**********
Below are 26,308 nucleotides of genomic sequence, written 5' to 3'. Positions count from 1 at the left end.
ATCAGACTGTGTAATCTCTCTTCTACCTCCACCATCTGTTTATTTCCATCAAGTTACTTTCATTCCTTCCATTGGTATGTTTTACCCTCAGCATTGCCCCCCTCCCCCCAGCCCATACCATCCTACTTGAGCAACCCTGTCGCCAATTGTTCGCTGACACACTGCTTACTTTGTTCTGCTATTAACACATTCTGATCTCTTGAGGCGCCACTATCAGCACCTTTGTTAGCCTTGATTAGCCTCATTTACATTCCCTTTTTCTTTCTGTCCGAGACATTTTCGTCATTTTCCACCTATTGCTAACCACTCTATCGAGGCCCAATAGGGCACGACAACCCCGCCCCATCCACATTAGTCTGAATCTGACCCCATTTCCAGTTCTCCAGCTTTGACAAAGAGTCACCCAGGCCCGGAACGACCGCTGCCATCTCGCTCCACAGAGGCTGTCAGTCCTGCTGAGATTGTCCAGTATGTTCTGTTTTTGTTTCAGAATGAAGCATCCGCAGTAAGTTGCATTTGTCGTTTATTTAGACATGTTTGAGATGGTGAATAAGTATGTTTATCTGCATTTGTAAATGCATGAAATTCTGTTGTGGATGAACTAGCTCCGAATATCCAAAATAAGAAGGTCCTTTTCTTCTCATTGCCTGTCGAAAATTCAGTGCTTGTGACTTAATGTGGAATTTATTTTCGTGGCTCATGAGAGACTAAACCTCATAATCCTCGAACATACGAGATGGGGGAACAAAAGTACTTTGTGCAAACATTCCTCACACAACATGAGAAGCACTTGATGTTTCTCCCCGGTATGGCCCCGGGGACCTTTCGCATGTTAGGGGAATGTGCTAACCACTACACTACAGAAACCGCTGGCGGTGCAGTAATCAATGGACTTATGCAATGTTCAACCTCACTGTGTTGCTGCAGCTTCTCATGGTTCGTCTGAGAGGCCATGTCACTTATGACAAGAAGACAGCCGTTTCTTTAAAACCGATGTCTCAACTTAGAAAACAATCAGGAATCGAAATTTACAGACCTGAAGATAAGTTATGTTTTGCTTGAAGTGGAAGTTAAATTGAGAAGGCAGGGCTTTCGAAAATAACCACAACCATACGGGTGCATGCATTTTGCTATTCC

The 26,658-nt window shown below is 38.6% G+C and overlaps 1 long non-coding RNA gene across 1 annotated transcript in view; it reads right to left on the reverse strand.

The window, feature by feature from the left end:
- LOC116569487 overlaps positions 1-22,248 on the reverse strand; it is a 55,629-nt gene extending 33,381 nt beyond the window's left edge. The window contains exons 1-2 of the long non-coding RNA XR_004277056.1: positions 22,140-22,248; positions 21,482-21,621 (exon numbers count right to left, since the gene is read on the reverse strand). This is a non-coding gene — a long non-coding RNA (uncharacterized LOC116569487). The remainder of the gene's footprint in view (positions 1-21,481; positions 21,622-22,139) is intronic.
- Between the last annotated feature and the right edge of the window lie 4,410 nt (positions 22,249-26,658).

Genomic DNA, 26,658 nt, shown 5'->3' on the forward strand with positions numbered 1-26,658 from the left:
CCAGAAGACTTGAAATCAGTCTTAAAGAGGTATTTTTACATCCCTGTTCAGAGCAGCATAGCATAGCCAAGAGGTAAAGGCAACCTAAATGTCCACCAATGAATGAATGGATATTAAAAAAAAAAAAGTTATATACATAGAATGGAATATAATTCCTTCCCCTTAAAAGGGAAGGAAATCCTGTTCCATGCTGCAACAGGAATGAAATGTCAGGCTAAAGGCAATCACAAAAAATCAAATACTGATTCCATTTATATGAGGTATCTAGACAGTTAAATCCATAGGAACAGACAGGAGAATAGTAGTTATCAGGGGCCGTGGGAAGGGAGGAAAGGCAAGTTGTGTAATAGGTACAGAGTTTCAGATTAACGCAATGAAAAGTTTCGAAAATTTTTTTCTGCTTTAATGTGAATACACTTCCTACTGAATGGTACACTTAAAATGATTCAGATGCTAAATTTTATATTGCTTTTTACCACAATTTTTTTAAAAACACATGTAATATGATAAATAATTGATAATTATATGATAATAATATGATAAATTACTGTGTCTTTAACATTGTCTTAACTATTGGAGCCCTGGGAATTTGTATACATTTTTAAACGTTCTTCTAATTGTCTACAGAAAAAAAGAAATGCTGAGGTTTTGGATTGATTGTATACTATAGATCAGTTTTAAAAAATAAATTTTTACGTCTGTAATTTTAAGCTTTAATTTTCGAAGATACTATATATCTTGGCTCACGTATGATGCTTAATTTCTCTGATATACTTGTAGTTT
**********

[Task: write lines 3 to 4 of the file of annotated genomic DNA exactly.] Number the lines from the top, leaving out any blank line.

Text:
The 26,658-nt window shown below is 38.6% G+C and overlaps 1 long non-coding RNA gene across 1 annotated transcript in view; it reads right to left on the reverse strand.

The window, feature by feature from the left end: